Sunday, December 13, 2009

Public Enemies: Grade D

Public Enemies (2009)

Johnny Depp, Christian Bale, Billy Crudup, Marion Cotillard; Co-writer and Director Michael Mann.

It’s gangsters in 1930’s Chicago doing gangstery things. Have we not seen this before? Street battles with tommy guns, bank robberies, lovely cars and costumes, art deco interiors, tough guy talk, prison breaks, the incorruptible FBI agent in obsessive pursuit, and every other period gangster cliché you can think of – it’s all here. There is absolutely nothing new.

Depp is John Dillinger, notorious bank robber and Bale is his FBI nemesis with a bizarre, ludicrous, and totally unnecessary southern accent. I thought, with all these big stars, what could go wrong? Bad script, that’s what. It is so wooden and unimaginative that the actors have no chance of bringing it to life. Story? What story? FBI pursues bank robber, shoots him dead. There is no suspense whatsoever and the characters are two-dimensional cutouts.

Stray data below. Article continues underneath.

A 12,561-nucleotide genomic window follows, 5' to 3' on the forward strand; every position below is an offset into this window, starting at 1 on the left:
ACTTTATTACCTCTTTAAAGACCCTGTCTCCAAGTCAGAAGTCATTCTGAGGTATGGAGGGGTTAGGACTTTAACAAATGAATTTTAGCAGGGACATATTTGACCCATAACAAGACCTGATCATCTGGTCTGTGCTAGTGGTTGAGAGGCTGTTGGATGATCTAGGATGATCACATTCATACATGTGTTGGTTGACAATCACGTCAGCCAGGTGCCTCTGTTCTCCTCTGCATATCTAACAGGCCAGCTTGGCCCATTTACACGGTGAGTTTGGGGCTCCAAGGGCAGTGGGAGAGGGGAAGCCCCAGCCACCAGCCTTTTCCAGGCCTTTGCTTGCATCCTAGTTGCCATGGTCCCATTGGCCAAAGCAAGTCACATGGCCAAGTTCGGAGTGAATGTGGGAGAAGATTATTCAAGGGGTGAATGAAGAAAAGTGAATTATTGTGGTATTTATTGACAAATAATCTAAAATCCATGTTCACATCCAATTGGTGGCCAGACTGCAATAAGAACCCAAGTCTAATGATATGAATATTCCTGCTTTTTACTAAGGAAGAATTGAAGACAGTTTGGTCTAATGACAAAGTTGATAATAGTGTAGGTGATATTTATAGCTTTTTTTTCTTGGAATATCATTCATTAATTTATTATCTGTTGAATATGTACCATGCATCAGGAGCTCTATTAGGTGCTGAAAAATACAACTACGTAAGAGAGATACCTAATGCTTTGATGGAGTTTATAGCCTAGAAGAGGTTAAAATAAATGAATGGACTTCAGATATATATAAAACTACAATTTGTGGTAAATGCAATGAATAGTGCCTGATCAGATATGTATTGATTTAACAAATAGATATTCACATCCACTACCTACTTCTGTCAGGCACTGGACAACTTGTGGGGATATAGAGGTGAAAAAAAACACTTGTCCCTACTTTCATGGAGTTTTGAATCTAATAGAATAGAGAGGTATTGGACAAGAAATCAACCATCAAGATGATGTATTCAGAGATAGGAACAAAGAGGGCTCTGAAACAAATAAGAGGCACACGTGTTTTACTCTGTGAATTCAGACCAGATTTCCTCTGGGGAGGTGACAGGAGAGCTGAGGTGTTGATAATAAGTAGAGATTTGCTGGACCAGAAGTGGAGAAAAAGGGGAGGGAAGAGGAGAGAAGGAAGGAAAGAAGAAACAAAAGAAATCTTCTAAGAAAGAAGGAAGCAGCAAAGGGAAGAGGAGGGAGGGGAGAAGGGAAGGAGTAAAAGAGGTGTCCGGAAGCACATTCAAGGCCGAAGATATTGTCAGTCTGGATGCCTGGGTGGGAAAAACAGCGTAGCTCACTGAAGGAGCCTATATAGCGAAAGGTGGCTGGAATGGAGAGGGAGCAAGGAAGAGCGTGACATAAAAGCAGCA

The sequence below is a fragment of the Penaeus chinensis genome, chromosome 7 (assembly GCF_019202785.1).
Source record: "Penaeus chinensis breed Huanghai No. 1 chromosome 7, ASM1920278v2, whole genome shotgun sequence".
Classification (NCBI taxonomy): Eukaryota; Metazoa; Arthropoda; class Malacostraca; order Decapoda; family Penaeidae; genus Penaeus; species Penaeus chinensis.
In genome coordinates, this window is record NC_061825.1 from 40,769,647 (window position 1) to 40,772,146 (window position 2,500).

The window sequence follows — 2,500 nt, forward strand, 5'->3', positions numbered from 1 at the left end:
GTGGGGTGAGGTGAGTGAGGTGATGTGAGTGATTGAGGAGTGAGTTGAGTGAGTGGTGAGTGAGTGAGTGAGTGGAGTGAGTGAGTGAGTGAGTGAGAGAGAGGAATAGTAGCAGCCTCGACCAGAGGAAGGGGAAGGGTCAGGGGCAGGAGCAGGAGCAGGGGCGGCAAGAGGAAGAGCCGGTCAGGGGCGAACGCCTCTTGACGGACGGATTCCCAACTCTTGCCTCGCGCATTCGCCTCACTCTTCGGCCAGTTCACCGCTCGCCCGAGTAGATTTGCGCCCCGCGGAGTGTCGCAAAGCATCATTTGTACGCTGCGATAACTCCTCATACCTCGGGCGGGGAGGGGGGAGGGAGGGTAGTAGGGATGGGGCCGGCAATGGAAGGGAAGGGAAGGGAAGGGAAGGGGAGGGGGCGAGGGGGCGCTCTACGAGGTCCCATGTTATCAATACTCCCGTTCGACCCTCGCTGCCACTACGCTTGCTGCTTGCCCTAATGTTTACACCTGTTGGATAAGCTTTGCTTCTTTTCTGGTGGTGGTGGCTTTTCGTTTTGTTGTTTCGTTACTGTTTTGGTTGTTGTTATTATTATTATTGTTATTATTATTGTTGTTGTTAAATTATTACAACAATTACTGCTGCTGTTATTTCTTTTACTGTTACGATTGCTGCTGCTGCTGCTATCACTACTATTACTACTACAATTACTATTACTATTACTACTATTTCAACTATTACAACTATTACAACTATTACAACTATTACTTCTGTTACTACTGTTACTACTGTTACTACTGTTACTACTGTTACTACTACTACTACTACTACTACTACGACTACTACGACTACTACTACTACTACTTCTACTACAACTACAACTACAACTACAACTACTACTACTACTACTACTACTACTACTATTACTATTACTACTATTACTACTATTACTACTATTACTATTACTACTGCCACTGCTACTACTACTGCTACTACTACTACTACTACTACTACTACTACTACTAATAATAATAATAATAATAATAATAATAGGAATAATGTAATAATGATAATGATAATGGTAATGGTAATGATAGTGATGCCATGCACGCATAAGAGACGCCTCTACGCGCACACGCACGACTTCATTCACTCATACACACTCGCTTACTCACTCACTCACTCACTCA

The film’s 2:20 running time is unconscionable, especially since the first hour could be eliminated with no loss. Sure, you would miss a shoot-em-up bank robbery, but there are two others, almost identical to look at later. The only thing that keeps this movie from complete failure is the fine photography of excellent, detailed sets. The pictures are crisp and creatively shot, compelling to watch. The sepia colors are overdone, but pleasant and moody, some even fading to black and white to remind you that this is a quasi-biography “based on” Dillinger’s life (even though we learn nothing about him). When the colors are not sepia, they are through a green filter, which is less attractive, but still interesting. There is some good period music, Billie Holiday and the like, but some of it seems anachronistically modern and unconnected. That’s not much to recommend a film with so much resource behind it, but that’s all there is behind the muzzle flash.

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